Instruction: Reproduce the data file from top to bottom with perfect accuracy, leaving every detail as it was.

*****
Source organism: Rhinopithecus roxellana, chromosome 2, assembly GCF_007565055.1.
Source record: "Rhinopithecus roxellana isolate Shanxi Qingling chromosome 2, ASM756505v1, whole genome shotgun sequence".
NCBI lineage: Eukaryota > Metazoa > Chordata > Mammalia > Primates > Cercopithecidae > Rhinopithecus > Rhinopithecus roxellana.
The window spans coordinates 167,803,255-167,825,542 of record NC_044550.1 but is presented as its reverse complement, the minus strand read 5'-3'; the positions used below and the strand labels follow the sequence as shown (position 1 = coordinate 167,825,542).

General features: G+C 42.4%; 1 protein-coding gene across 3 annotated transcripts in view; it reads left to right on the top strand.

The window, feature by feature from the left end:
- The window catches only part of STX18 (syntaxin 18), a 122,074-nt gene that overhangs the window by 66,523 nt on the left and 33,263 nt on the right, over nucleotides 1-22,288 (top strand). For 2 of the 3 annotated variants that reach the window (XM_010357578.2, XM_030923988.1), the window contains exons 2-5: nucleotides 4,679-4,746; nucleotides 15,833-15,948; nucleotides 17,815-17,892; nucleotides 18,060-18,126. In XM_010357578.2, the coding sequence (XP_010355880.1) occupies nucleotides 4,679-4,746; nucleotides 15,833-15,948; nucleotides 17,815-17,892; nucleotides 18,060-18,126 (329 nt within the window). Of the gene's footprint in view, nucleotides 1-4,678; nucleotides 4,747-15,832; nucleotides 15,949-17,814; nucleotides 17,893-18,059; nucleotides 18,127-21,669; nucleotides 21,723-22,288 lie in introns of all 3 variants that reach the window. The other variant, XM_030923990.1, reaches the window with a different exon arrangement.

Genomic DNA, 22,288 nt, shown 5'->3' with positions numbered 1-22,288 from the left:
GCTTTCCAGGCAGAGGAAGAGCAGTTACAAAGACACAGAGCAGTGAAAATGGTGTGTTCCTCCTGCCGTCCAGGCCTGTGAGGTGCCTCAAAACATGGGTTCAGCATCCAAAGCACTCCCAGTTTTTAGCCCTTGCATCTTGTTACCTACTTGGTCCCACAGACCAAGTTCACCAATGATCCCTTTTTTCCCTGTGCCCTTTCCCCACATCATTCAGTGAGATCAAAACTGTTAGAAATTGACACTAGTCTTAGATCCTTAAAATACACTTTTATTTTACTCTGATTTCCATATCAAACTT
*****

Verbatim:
Source organism: Rhinopithecus roxellana, chromosome 2, assembly GCF_007565055.1.
Source record: "Rhinopithecus roxellana isolate Shanxi Qingling chromosome 2, ASM756505v1, whole genome shotgun sequence".
NCBI lineage: Eukaryota > Metazoa > Chordata > Mammalia > Primates > Cercopithecidae > Rhinopithecus > Rhinopithecus roxellana.
The window spans coordinates 167,803,255-167,825,542 of record NC_044550.1 but is presented as its reverse complement, the minus strand read 5'-3'; the positions used below and the strand labels follow the sequence as shown (position 1 = coordinate 167,825,542).

General features: G+C 42.4%; 1 protein-coding gene across 3 annotated transcripts in view; it reads left to right on the top strand.

The window, feature by feature from the left end:
- The window catches only part of STX18 (syntaxin 18), a 122,074-nt gene that overhangs the window by 66,523 nt on the left and 33,263 nt on the right, over nucleotides 1-22,288 (top strand). For 2 of the 3 annotated variants that reach the window (XM_010357578.2, XM_030923988.1), the window contains exons 2-5: nucleotides 4,679-4,746; nucleotides 15,833-15,948; nucleotides 17,815-17,892; nucleotides 18,060-18,126. In XM_010357578.2, the coding sequence (XP_010355880.1) occupies nucleotides 4,679-4,746; nucleotides 15,833-15,948; nucleotides 17,815-17,892; nucleotides 18,060-18,126 (329 nt within the window). Of the gene's footprint in view, nucleotides 1-4,678; nucleotides 4,747-15,832; nucleotides 15,949-17,814; nucleotides 17,893-18,059; nucleotides 18,127-21,669; nucleotides 21,723-22,288 lie in introns of all 3 variants that reach the window. The other variant, XM_030923990.1, reaches the window with a different exon arrangement.

Genomic DNA, 22,288 nt, shown 5'->3' with positions numbered 1-22,288 from the left:
GCTTTCCAGGCAGAGGAAGAGCAGTTACAAAGACACAGAGCAGTGAAAATGGTGTGTTCCTCCTGCCGTCCAGGCCTGTGAGGTGCCTCAAAACATGGGTTCAGCATCCAAAGCACTCCCAGTTTTTAGCCCTTGCATCTTGTTACCTACTTGGTCCCACAGACCAAGTTCACCAATGATCCCTTTTTTCCCTGTGCCCTTTCCCCACATCATTCAGTGAGATCAAAACTGTTAGAAATTGACACTAGTCTTAGATCCTTAAAATACACTTTTATTTTACTCTGATTTCCATATCAAACTT